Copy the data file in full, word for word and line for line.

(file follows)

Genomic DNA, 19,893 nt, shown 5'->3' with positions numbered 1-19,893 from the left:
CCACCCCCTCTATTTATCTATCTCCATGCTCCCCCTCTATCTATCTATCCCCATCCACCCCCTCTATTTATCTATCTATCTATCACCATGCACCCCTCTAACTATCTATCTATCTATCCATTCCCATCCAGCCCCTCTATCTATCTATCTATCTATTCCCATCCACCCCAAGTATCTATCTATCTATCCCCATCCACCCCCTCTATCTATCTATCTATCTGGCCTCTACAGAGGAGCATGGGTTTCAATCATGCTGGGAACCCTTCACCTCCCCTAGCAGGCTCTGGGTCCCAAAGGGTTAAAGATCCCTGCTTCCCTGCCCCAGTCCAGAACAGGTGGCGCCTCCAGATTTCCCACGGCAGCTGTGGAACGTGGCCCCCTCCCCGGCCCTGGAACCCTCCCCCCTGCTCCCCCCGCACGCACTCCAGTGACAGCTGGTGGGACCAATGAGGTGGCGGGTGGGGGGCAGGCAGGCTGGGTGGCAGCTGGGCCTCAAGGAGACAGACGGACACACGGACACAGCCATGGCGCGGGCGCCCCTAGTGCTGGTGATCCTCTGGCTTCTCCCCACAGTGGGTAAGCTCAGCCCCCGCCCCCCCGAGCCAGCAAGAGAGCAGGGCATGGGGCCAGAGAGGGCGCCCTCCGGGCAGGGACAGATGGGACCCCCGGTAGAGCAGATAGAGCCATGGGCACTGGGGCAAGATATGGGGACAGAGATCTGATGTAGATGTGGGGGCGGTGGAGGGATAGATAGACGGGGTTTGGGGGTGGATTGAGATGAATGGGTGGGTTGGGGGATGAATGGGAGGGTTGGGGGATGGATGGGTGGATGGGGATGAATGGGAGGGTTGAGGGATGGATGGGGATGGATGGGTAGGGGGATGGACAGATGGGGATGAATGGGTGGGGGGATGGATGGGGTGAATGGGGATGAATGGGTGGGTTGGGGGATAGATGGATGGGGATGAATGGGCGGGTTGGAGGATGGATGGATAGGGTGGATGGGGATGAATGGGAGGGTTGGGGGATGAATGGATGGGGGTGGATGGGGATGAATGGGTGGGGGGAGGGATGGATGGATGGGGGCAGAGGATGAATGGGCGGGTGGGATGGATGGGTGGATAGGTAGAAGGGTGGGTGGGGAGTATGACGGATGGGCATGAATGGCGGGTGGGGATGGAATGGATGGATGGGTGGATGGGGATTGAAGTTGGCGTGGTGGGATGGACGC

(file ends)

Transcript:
Genomic DNA, 19,893 nt, shown 5'->3' with positions numbered 1-19,893 from the left:
CCACCCCCTCTATTTATCTATCTCCATGCTCCCCCTCTATCTATCTATCCCCATCCACCCCCTCTATTTATCTATCTATCTATCACCATGCACCCCTCTAACTATCTATCTATCTATCCATTCCCATCCAGCCCCTCTATCTATCTATCTATCTATTCCCATCCACCCCAAGTATCTATCTATCTATCCCCATCCACCCCCTCTATCTATCTATCTATCTGGCCTCTACAGAGGAGCATGGGTTTCAATCATGCTGGGAACCCTTCACCTCCCCTAGCAGGCTCTGGGTCCCAAAGGGTTAAAGATCCCTGCTTCCCTGCCCCAGTCCAGAACAGGTGGCGCCTCCAGATTTCCCACGGCAGCTGTGGAACGTGGCCCCCTCCCCGGCCCTGGAACCCTCCCCCCTGCTCCCCCCGCACGCACTCCAGTGACAGCTGGTGGGACCAATGAGGTGGCGGGTGGGGGGCAGGCAGGCTGGGTGGCAGCTGGGCCTCAAGGAGACAGACGGACACACGGACACAGCCATGGCGCGGGCGCCCCTAGTGCTGGTGATCCTCTGGCTTCTCCCCACAGTGGGTAAGCTCAGCCCCCGCCCCCCCGAGCCAGCAAGAGAGCAGGGCATGGGGCCAGAGAGGGCGCCCTCCGGGCAGGGACAGATGGGACCCCCGGTAGAGCAGATAGAGCCATGGGCACTGGGGCAAGATATGGGGACAGAGATCTGATGTAGATGTGGGGGCGGTGGAGGGATAGATAGACGGGGTTTGGGGGTGGATTGAGATGAATGGGTGGGTTGGGGGATGAATGGGAGGGTTGGGGGATGGATGGGTGGATGGGGATGAATGGGAGGGTTGAGGGATGGATGGGGATGGATGGGTAGGGGGATGGACAGATGGGGATGAATGGGTGGGGGGATGGATGGGGTGAATGGGGATGAATGGGTGGGTTGGGGGATAGATGGATGGGGATGAATGGGCGGGTTGGAGGATGGATGGATAGGGTGGATGGGGATGAATGGGAGGGTTGGGGGATGAATGGATGGGGGTGGATGGGGATGAATGGGTGGGGGGAGGGATGGATGGATGGGGGCAGAGGATGAATGGGCGGGTGGGATGGATGGGTGGATAGGTAGAAGGGTGGGTGGGGAGTATGACGGATGGGCATGAATGGCGGGTGGGGATGGAATGGATGGATGGGTGGATGGGGATTGAAGTTGGCGTGGTGGGATGGACGC